Friday, June 22, 2012
It's hard to believe that I've been a father for just over a year now, but it's true.
Baby Van Horn is now about ten inches longer now than she was at birth, and about triple her original weight. She calls me "Da-da" and may finally be getting the hang of "Ma-ma". She smiles and waves. She stands and is working hard on both walking and standing without using objects to brace herself on the way up. She's a speed demon on all fours, but moves forward with her body at a very slight angle, which makes me smile. She has the best, happiest-sounding laugh I have ever heard.
It has been astounding to see how difficult even simple tasks most of us take for granted really are when a baby attempts them for the first time; and it has been even more delightful to see my little daughter undaunted and tackling them all with gusto. I recall thinking for weeks that she was on the cusp of crawling, only to learn things like this: (1) One does have to conceive of the idea of leaning forward from a sitting position; (2) Once one leans forward, one must place one's hands down to prevent a face plant; (3) Once in the crawling position, there is a definite sequence of movements involved in forward locomotion; and (4) scooting on one's behind isn't a shortcut to enlightenment -- I mean, crawling. It was funny, for example, watching her lean forward, and then, already being out of ideas, retreat. I tried showing her what to do a couple of times, but nothing sunk in: How could it have? If she didn't know enough to think of the next "obvious" thing, she wouldn't realize what I was wanting to do. I think I now really know what tabula rasa means. But keep reading for another example.
This isn't to say that fatherhood is a bed of roses. I am mostly a stay-at-home parent, and to say I had to grow into the role would be a gross understatement. My wife and I took classes before the baby came. They helped, and I'm glad we took them, but every baby and every parent is unique. There's simply no way to become completely prepared.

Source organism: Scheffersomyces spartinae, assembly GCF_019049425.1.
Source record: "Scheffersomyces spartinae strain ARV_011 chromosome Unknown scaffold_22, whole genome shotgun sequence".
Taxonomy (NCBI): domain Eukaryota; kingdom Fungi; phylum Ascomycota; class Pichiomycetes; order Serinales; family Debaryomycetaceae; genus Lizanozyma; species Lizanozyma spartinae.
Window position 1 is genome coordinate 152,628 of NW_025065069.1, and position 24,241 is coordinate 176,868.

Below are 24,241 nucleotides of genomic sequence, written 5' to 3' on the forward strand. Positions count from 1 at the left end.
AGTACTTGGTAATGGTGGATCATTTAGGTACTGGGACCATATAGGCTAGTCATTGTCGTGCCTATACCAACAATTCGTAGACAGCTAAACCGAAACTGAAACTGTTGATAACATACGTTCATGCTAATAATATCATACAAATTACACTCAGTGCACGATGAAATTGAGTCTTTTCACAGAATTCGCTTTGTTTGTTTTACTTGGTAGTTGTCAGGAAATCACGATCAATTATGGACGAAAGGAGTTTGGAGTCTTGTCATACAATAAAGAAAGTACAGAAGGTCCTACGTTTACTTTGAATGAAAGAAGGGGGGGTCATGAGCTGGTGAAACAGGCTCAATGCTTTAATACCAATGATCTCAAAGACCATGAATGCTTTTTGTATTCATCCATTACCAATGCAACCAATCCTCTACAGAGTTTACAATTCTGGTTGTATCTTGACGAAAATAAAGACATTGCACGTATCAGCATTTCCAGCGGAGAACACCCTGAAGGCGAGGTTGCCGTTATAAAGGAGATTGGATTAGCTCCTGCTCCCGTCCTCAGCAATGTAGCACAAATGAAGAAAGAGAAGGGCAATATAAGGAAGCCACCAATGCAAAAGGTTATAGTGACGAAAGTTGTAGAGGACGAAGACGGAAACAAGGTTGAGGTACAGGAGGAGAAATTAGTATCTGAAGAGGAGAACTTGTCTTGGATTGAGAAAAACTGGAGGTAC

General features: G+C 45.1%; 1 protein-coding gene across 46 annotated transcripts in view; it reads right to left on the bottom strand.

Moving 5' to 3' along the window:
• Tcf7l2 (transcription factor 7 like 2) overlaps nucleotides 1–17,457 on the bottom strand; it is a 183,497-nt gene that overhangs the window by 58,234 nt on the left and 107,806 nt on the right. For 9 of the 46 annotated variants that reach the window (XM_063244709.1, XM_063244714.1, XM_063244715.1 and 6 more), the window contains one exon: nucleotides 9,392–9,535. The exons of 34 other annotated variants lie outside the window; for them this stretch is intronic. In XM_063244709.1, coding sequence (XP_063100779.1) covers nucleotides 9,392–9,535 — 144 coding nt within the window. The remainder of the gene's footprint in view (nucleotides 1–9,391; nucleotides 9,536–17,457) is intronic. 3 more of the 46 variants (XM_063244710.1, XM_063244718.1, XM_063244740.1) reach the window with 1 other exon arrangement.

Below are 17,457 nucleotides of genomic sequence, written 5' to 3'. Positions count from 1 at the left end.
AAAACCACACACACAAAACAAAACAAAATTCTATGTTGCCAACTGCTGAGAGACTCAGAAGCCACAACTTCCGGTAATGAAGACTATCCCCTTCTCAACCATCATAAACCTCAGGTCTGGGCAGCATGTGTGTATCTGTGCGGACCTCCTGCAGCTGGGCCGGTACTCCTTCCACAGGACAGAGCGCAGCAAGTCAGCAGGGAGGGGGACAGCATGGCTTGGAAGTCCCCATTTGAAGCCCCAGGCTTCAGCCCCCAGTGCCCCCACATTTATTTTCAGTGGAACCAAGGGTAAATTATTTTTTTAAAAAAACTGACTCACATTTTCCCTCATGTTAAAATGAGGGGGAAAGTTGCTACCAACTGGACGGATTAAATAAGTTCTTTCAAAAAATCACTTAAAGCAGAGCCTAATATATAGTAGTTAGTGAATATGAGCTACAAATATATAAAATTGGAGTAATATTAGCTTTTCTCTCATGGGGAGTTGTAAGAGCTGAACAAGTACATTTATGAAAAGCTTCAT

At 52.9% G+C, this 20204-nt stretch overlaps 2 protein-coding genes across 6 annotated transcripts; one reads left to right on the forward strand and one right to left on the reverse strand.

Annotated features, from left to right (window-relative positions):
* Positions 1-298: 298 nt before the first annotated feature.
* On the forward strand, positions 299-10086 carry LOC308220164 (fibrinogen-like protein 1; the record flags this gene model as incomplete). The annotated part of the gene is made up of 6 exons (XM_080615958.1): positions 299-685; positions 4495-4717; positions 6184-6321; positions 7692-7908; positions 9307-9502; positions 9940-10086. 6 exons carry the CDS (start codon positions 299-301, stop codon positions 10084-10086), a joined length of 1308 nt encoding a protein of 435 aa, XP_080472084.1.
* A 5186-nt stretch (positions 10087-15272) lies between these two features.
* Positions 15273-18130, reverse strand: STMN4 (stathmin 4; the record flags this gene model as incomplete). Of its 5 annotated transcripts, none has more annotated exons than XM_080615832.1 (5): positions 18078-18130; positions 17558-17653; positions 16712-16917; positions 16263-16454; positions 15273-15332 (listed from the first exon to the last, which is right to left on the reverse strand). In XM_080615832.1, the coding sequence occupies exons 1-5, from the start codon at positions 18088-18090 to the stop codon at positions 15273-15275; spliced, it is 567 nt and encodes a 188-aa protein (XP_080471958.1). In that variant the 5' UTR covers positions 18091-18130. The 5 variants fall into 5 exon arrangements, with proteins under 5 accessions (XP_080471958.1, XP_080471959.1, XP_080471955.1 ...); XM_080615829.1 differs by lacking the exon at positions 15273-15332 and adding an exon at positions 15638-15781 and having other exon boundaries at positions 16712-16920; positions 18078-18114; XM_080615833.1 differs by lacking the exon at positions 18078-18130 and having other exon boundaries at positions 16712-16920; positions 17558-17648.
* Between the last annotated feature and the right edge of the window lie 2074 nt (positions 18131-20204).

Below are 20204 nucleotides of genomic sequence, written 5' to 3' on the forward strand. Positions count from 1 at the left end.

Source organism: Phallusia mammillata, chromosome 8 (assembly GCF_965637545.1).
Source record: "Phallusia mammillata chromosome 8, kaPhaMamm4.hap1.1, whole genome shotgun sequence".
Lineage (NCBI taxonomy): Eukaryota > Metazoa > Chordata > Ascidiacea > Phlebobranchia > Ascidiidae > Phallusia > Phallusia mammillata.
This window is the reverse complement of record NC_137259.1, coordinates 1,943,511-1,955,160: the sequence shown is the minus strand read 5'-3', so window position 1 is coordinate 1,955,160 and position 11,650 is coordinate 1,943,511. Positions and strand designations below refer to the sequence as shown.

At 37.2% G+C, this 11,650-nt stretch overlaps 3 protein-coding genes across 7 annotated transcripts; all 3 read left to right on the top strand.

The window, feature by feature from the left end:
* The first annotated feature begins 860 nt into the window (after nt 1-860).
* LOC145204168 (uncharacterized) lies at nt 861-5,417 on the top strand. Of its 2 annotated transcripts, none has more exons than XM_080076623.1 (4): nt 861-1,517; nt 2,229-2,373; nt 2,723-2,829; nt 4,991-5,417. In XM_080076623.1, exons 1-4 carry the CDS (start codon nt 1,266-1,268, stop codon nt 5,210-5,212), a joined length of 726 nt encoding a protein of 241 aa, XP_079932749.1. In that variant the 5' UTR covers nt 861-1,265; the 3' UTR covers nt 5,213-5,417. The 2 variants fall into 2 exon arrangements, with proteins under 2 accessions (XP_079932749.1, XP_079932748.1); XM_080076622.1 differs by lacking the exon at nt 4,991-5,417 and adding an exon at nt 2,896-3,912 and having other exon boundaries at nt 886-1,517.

Our baby's biggest challenge is sleep. It may seem incredible, but something fatherhood has taught me is that humans must learn everything, even to associate the feeling of being tired with the action of going to sleep. Our baby hasn't, yet, although maybe she's beginning to. (She has, lately, started putting the side of her head down against my chest as if to signal that she's ready to sleep.) On top of that, we succumbed to the siren call of co-sleeping. We're getting ready to gird our loins and sleep train her, so she can fall asleep (and stay asleep) without being held. We tried once, about a month ago, but failed since Momma Van Horn and I weren't on the same page. Not fun at all. And it won't be fun doing it when we are on the same page, but we will be on the same page for the next attempt.
My biggest challenge has been my own personality. I'm very introverted, and paying constant attention to another person, let alone having to help her with almost everything, took a lot of getting used to. (I'm still getting used to it.) I also had to become comfortable socially with the role, unusual for a man, of being the primary caregiver for our daughter. Making friends with another stay-at-home dad in my neighborhood has helped a lot, but there will be weird moments for as long as I'm doing this. For example, on the first day of a new parenting class/organized play-date for the babies, I was waiting and noticed my adult classmates, all women, having a conversation nearby. I was close to joining them when I heard the phrase "blocked duct" and realized that that would probably not be most opportune time to introduce myself!
As I said, I am mostly a stay-at-home dad. I was recently at a Starbucks waiting alone to meet a potential consulting client. The baby was at home with a sitter, and I recalled the many times when, on walks with the baby, I'd looked at coffee shops and found myself wishing I could just sit at one for a few hours with my laptop and work any time I wanted to. The job had the potential to be quite time-consuming, but, I assured myself, I'd cultivated enough good baby sitters to take something like it on short notice. As I was thinking along those lines, something like the following thought hit me out of the blue, "Well, you've got your wish now." That left me with a lump in my throat for a few minutes as I realized I missed my daughter and wondered how she was doing. Going back to work full time is going to be a mixed bag for me when I do.
Speaking of sleep problems, the baby decided that 5:30 a.m. was a great time to wake up this morning, and interrupted me. (Usually, I'm done writing by that time, but it's still way early for her.) That's just as well: I see that I was beginning to ramble. She stopped me at just enough detail to help me record this fleeting time in our lives without droning on too much.
But I do have one more thing, which is what spurred this post to begin with. Sunday, Mrs. Van Horn and I hired a sitter and went out for brunch and an early showing of Men in Black 3. Before we left that morning, I'd noticed that the baby's thumb was black and correctly guessed that I'd find her thumb print on my Father's Day card. By the time I got to the card at brunch, I'd forgotten the prediction and looked right at the bouquet of flowers at the right, thinking that they were just part of the original card. What a great symbol of the challenge and beauty of parenthood for me! I have never done something that can make me feel so wise one moment and so stupid the next. The beauty of it is what brings perspective.
Thank you, Momma and Baby Van Horn!